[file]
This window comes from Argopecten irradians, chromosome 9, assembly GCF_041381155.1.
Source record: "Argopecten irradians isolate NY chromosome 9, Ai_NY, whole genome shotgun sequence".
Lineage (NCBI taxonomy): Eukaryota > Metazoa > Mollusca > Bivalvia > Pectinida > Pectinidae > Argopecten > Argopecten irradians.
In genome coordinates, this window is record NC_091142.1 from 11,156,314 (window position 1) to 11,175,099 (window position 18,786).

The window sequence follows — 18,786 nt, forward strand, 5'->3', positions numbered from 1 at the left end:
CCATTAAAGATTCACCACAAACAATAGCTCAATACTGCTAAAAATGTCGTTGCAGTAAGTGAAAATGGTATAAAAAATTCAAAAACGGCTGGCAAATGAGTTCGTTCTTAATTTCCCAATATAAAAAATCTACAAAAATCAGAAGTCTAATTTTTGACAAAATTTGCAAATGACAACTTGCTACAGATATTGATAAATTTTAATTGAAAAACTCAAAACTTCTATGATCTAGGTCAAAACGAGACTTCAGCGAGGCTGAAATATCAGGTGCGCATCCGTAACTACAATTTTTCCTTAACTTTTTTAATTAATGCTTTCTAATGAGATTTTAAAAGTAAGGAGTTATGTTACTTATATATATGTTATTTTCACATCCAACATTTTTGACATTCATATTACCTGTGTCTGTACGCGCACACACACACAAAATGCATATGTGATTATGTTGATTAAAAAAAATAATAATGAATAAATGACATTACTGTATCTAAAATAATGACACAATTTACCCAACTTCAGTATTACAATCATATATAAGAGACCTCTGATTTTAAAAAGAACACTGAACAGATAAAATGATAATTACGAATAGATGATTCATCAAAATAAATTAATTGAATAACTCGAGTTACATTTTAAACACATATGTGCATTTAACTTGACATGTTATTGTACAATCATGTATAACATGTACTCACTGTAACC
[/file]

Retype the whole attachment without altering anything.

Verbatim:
This window comes from Argopecten irradians, chromosome 9, assembly GCF_041381155.1.
Source record: "Argopecten irradians isolate NY chromosome 9, Ai_NY, whole genome shotgun sequence".
Lineage (NCBI taxonomy): Eukaryota > Metazoa > Mollusca > Bivalvia > Pectinida > Pectinidae > Argopecten > Argopecten irradians.
In genome coordinates, this window is record NC_091142.1 from 11,156,314 (window position 1) to 11,175,099 (window position 18,786).

The window sequence follows — 18,786 nt, forward strand, 5'->3', positions numbered from 1 at the left end:
CCATTAAAGATTCACCACAAACAATAGCTCAATACTGCTAAAAATGTCGTTGCAGTAAGTGAAAATGGTATAAAAAATTCAAAAACGGCTGGCAAATGAGTTCGTTCTTAATTTCCCAATATAAAAAATCTACAAAAATCAGAAGTCTAATTTTTGACAAAATTTGCAAATGACAACTTGCTACAGATATTGATAAATTTTAATTGAAAAACTCAAAACTTCTATGATCTAGGTCAAAACGAGACTTCAGCGAGGCTGAAATATCAGGTGCGCATCCGTAACTACAATTTTTCCTTAACTTTTTTAATTAATGCTTTCTAATGAGATTTTAAAAGTAAGGAGTTATGTTACTTATATATATGTTATTTTCACATCCAACATTTTTGACATTCATATTACCTGTGTCTGTACGCGCACACACACACAAAATGCATATGTGATTATGTTGATTAAAAAAAATAATAATGAATAAATGACATTACTGTATCTAAAATAATGACACAATTTACCCAACTTCAGTATTACAATCATATATAAGAGACCTCTGATTTTAAAAAGAACACTGAACAGATAAAATGATAATTACGAATAGATGATTCATCAAAATAAATTAATTGAATAACTCGAGTTACATTTTAAACACATATGTGCATTTAACTTGACATGTTATTGTACAATCATGTATAACATGTACTCACTGTAACC